Larger, Harder Pelleted Feeds Might Improve Horses’ Digestive Health

By prolonging feeding time and stimulating more saliva production, large pellets of concentrated feeds could extend mealtime and offer protection from gastric ulcers.
Share
Favorite
Close

No account yet? Register

ADVERTISEMENT

Larger, Harder Pelleted Feeds Might Improve Horses’ Digestive Health
Bochnia found that the horses took considerably longer to finish the large pellet meals than the standard ones. | Photo: Anne M. Eberhardt/The Horse

If you feed pellets, your horse might be consuming these concentrated grains faster than he should for optimal health. A new form of pellet that’s larger and harder might be a better choice, said a team of German researchers, especially for performance horses.

By prolonging feeding time and stimulating more saliva production, large pellets of concentrated feeds could help mealtimes last longer while providing better protection from gastric ulcers, said Mandy Bochnia, DrMedVet, researcher at Martin Luther University Halle-Wittenberg’s Institute of Agricultural and Nutritional Sciences Animal Nutrition Group, in Halle/Saale.

In her study, Bochnia measured chewing patterns and compared the time it took six Warmblood mares to consume a 1-kilogram (about 2-pound) meal of standard commercial-sized pellets versus 1 kilogram of pellets that were approximately three times larger. Both pelleted feeds were produced from the same batch of mixed grains, seeds, and forage (oats, wheat, corn, barley, locust bean gum, alfalfa, sugar beet molasses, linseed meal, sunflower seed, and various other components). The horses also received the same amount of hay throughout the day

Create a free account with TheHorse.com to view this content.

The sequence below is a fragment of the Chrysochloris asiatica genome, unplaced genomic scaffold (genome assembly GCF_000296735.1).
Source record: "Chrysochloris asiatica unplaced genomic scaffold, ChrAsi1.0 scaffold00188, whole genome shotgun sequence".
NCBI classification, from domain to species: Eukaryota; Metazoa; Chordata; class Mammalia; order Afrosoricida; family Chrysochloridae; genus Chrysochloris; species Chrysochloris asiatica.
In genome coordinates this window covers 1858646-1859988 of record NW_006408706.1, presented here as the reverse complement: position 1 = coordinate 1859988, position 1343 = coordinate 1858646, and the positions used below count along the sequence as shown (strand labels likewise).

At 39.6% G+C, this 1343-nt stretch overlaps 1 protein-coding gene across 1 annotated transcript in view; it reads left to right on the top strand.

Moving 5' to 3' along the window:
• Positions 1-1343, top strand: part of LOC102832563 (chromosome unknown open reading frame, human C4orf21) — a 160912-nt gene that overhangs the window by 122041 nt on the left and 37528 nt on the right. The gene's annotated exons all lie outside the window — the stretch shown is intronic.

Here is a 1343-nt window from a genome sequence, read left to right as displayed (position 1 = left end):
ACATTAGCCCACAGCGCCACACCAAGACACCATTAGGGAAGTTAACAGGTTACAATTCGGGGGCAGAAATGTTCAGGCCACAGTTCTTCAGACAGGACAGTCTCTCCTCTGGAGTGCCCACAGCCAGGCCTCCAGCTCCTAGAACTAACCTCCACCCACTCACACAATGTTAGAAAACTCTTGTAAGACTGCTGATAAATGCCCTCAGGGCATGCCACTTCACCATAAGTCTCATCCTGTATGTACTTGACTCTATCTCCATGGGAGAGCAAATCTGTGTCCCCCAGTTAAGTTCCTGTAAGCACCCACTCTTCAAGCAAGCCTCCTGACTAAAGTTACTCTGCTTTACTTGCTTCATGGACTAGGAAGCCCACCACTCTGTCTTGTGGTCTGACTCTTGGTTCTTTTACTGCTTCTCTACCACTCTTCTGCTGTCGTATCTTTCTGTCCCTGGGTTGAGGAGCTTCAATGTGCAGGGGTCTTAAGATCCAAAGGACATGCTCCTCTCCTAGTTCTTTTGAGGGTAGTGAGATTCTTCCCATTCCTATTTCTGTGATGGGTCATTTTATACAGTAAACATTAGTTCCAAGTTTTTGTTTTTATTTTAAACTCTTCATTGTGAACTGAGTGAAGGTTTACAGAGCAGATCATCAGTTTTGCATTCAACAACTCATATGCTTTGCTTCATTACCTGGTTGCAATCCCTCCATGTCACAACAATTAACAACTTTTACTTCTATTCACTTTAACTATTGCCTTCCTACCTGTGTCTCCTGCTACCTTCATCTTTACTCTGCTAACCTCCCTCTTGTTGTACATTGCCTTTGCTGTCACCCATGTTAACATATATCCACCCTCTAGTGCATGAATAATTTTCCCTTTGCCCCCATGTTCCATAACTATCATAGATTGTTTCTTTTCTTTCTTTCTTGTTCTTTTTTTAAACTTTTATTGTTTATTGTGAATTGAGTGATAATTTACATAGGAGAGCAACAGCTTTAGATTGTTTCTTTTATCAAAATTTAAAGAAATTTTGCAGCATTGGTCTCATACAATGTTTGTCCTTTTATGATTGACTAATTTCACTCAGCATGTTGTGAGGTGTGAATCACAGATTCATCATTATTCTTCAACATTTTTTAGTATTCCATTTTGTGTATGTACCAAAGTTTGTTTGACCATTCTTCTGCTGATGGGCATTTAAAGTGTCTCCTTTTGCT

TheHorse.com is home to thousands of free articles about horse health care. In order to access some of our exclusive free content, you must be signed into TheHorse.com.

Start your free account today!

Already have an account?
and continue reading.

Share

Written by:

Passionate about horses and science from the time she was riding her first Shetland Pony in Texas, Christa Lesté-Lasserre writes about scientific research that contributes to a better understanding of all equids. After undergrad studies in science, journalism, and literature, she received a master’s degree in creative writing. Now based in France, she aims to present the most fascinating aspect of equine science: the story it creates. Follow Lesté-Lasserre on Twitter @christalestelas.

Related Articles

Stay on top of the most recent Horse Health news with

FREE weekly newsletters from TheHorse.com

Sponsored Content

Weekly Poll

sponsored by:

Do you use slow feeders or slow feed haynets for your horse? Tell us why or why not.
335 votes · 335 answers

Readers’ Most Popular

Sign In

Don’t have an account? Register for a FREE account here.

Need to update your account?

You need to be logged in to fill out this form

Create a free account with TheHorse.com!